Sky-Jet offers chopper commute Father-son airline to begin this year

September 09, 1993|By Consella A. Lee | Consella A. Lee,Staff Writer

Sky-Jet Airlines, an Annapolis-based helicopter service that doesn't own its first chopper, plans to offer scheduled commuter service in the Baltimore-Washington region by the end of the year, according to Gary J. Bierc, company president.

Mr. Bierc, who operates the company with his father, Stanley Bierc, said they would provide short-hop service, with most flights lasting an average of 30 minutes. Ticket prices would range from $70 to $130, Mr. Bierc said.

The father-and-son team will operate the airline from the Annapolis Heliport, which they bought last October as the first step toward their plan of starting a helicopter-based airline.

Last June, the U.S. Department of Transportation approved the company's application to offer commuter helicopter service in the Baltimore-Washington region.

The Biercs plan to ask major airlines to tell their passengers about the service as a commuter connector, Mr. Bierc said.

The Annapolis Heliport, at the Power Technology Center on Defense Highway west of Annapolis, is the first one in the state available for public use.

Only 150 of the roughly 4,500 heliports in the nation are for public use, according to figures from the Heliport Association International in Alexandria, Va.

New York and Vancouver, British Columbia, are the only North American cities that have commuter helicopter businesses, said Roger Carlin, chairman of the association's promotion and development committee.

Both ventures have operated for more than two years, but similar services failed in Boston and Los Angeles, said Mr. Carlin, who works for McDonnell-Douglas Helicopter Co. in Mesa, Ariz.

While lauding Sky-Jet's move, he said the company could be taking a risky financial step. "It's one of those things that's really predicated on the needs of the community where the service is offered to determine its survivability," Mr.Carlin said.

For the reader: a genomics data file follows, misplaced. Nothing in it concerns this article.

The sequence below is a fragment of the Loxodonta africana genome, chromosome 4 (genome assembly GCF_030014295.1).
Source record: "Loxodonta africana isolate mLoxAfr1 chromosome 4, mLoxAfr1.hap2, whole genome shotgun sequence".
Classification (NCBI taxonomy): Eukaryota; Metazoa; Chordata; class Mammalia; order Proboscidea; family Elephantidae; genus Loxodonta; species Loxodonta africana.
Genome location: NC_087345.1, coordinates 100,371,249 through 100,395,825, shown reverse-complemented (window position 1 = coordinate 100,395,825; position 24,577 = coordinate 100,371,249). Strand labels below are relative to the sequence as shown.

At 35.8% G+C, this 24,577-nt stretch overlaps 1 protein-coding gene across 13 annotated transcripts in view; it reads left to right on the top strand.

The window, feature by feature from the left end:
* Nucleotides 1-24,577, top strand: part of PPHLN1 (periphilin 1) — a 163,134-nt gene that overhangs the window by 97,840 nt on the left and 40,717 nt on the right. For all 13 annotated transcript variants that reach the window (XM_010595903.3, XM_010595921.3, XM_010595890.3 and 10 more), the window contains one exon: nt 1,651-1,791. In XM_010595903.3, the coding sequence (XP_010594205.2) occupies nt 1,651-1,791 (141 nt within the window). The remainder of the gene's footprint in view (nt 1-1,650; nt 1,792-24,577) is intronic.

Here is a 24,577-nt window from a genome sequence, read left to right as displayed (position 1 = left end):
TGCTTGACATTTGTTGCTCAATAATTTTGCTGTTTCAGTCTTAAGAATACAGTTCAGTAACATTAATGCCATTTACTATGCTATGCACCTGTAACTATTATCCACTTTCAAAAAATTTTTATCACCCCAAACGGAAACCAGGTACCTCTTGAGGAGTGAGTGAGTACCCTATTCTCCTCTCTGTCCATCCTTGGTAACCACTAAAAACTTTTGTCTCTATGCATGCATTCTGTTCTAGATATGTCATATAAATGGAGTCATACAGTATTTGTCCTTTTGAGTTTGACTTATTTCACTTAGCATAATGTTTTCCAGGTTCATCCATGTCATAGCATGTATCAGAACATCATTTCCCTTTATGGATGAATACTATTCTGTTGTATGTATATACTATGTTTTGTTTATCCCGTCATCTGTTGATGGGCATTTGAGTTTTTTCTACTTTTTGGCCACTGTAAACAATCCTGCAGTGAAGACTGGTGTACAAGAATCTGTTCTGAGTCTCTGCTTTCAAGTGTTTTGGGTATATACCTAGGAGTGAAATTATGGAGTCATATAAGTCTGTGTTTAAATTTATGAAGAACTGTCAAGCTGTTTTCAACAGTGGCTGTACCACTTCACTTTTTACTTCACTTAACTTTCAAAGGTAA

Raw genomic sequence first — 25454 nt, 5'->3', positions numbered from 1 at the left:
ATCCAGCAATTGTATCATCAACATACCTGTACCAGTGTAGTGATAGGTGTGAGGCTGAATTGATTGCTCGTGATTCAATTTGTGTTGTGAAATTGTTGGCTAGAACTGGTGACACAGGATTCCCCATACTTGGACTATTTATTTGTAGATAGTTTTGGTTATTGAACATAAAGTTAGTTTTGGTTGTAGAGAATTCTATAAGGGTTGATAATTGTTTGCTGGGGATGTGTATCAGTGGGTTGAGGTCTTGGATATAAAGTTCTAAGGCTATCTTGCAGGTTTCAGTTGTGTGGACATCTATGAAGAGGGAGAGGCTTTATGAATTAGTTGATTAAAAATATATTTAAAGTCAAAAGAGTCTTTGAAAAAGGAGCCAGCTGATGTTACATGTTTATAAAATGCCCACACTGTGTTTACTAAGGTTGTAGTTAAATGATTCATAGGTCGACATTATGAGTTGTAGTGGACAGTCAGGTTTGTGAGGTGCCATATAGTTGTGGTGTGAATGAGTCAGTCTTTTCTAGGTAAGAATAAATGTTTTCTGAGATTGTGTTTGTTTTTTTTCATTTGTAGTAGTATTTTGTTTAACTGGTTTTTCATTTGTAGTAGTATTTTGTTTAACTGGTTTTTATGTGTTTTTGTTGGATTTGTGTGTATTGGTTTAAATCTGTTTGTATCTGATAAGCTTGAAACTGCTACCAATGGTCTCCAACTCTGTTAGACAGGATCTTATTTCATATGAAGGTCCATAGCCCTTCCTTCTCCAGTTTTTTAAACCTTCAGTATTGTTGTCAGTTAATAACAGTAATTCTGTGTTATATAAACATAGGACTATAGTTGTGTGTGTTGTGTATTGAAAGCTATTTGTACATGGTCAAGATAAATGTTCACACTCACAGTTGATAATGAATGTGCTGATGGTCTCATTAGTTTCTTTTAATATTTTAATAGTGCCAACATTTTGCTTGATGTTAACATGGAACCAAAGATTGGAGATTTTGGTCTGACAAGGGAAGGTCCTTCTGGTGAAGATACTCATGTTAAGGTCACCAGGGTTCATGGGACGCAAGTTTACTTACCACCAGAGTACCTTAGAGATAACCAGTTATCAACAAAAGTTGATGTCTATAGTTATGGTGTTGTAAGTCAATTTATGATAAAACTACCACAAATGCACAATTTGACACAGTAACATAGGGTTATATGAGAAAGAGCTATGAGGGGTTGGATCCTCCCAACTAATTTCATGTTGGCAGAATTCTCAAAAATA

Sky-Jet, which has been leasing a lone five-seater Augusta helicopter, is looking to add four other aircraft, the younger Mr. Bierc said.

The airline plans to house and service the helicopters at a hangar at Baltimore-Washington International Airport in about two months. Passengers will be able to buy tickets there, through travel agents or at the Annapolis Heliport.

The trailer that serves as an office at the heliport, about four miles west of Annapolis on Defense Highway, will be converted into a terminal, Mr. Bierc said.

This is the second helicopter operation on the site. The partnership that owns the center and the landing pad opened a heliport there in May 1991, with hopes of attracting tenants. But it closed within five months because of a high vacancy rate and the expensive upkeep of the heliport.

The younger Mr. Bierc attributes the success he and his father have had so far to focusing on the heliport as a first step in developing a network of heliport landing pads around the region to service helicopter airlines.

Sky-Jet has two such landing pads in the works. One, which will go in the rear parking lot of the Marriott Hotel in Hunt Valley, is expected to be completed by the end of next month. And the company is planning to build a heliport on a mountaintop at Snowshoe Mountain Resort in West Virginia, Mr. Bierc said.

Sky-Jet would offer "direct to the slope" service, flying skier from metropolitan Washington or Richmond, Va., to the mountaintop heliport, said Mr. Bierc, who planned to fly to Snowshoe yesterday to discuss the plan with officials there.

Mr. Bierc and his father, who relied on fuel sales to keep thei business going when they first opened, are hopeful their airline will take off.

"We're not making money, a year later," the younger Bierc said. "But we aren't losing money hand over fist either. We're just at the point where we're about to start breaking even."

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